QUEENS COUNTY – Executive members of the Queens County Aquatics Society (QCAS) had good news to present at the recently held annual general meeting.
According to membership coordinator Nathan Smart, the consultants' report that was commissioned earlier this year, with financial support from the Region of Queens and the province, has been received. The report studied the feasibility of building an indoor pool connected to the existing Queens Place Emera Centre facility, says Smart.
While the actual findings cannot be discussed until the report has been officially presented to the Region of Queens council, Smart says the following official statement was released.
“Burke and Oliver, pool consultants, recommended that the region consider a four-lane, 25 metre lane pool that maximizes shallow water to accommodate the widest range of aquatic ability. A separate, warmer pool, a waterfall, and long slide were also suggested. While recognizing the challenges in adding such a facility to the existing Queens Place Emera Centre, they also reported from research in similar areas that an aquatic centre can be a long-term asset to a small community. Pools are a particularly effective public investment as, provided they are properly designed and operated, they can accommodate a wider range of activities for of people of all ages and abilities than any other type of active recreation facility. A modern pool would help support the Relocate to Queens initiative.”
Funding is, of course, of utmost concern, says Smart. All efforts are being made by the region’s chief administrative officer and the society to seek three-quarters of the funding from outside the region.
The mandate of the QCAS is to bring an indoor pool to the Queens County area, says Smart. At present, this involves studying the feasibility of the project and raising public awareness and support. If the project is approved by council, the group is prepared to begin fundraising from various public and private sources.
At present, Smart says, the group is awaiting news of federal funding for recreation projects that it hopes to access for use toward construction of the facility. That $828 million infrastructure agreement between Nova Scotia and Ottawa was inked April 10, with funding going towards public transit, green infrastructure, culture and recreational uses over a 10-year period. The agreement also changes the cost-sharing agreement that has been in play in the past, with the federal government kicking in up to 60 per cent and the province chipping in its third, reducing the municipal contribution down to as little as seven per cent, a move aimed at making it simpler for rural municipalities to access federal funding for projects.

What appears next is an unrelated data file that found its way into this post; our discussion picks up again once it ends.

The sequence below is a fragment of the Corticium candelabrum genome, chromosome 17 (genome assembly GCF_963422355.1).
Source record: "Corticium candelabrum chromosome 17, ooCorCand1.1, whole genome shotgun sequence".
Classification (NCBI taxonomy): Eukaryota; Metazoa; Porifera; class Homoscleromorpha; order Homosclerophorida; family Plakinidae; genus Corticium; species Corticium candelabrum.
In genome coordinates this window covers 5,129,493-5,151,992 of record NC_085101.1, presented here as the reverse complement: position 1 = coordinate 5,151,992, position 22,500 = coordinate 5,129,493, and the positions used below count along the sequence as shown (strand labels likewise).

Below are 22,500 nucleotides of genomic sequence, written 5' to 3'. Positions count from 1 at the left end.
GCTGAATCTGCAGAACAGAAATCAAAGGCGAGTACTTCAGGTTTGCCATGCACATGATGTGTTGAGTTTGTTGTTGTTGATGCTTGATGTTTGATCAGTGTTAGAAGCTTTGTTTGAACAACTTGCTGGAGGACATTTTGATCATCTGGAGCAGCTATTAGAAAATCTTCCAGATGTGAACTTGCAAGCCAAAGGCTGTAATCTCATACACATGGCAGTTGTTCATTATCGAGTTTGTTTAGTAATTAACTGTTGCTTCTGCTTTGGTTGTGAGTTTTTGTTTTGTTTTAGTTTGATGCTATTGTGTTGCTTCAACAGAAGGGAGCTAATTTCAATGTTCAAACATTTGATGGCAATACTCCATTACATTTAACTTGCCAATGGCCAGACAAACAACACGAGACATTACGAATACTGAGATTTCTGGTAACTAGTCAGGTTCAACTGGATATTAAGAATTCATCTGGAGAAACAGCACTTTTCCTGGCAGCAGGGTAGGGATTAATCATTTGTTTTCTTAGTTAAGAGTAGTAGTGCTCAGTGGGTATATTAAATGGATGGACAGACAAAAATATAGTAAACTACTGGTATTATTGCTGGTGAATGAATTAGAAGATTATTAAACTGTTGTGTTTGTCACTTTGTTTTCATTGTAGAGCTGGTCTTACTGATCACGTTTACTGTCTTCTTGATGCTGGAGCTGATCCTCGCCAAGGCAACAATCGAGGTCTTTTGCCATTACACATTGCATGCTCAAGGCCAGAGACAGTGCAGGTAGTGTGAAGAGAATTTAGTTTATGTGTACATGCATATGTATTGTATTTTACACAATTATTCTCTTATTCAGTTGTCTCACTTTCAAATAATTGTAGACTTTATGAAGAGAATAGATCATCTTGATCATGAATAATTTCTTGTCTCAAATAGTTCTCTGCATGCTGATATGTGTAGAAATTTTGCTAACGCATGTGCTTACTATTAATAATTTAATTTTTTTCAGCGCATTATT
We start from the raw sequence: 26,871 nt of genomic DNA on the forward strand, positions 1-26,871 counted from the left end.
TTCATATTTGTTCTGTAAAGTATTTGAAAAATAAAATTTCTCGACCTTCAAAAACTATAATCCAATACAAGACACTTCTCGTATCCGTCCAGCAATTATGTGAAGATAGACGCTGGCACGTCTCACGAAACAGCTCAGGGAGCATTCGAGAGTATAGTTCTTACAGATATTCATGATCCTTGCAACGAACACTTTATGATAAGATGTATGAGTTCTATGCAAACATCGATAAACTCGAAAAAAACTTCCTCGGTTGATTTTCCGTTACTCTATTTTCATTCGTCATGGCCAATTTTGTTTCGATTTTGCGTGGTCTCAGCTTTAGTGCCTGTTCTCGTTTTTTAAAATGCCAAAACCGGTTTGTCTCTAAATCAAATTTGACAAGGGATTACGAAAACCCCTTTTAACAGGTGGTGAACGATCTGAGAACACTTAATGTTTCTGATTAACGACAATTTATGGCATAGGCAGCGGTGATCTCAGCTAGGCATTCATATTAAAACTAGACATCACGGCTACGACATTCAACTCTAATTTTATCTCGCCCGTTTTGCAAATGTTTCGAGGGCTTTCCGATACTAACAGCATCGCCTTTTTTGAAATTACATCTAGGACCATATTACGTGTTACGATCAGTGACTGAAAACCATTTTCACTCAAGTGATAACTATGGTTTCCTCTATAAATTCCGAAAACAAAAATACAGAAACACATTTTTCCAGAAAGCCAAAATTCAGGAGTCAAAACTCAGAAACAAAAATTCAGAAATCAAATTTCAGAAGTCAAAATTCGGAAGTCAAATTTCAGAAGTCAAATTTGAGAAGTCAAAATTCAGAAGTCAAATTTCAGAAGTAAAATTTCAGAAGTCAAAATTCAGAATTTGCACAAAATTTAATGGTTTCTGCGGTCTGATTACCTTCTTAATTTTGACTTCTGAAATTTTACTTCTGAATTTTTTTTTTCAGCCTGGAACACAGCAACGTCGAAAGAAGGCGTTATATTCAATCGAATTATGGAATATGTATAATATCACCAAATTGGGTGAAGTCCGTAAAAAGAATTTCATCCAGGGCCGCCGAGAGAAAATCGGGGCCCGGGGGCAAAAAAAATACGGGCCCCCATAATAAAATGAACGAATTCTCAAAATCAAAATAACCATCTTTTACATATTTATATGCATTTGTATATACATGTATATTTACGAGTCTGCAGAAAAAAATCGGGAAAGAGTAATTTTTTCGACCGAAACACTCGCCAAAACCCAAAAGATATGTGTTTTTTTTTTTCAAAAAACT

“Needless to say, we’re very excited,” Smart said about the agreement.
For now, the society is looking to grow its membership to show the community's interest and commitment to building a pool in Queens County.
“After presenting our consultants' report to council,” says Smart, “we expect there will be public meetings throughout Queens where our membership, and the community at large, will be able to discuss the project in depth.”
To become a member, people can sign up by following the link on the group’s Facebook Page, or directly from its website. Members will receive all the latest project news by email, but anyone can follow the Facebook page for regular updates.
More information: www.facebook.com/QueensCommunityAquaticSociety/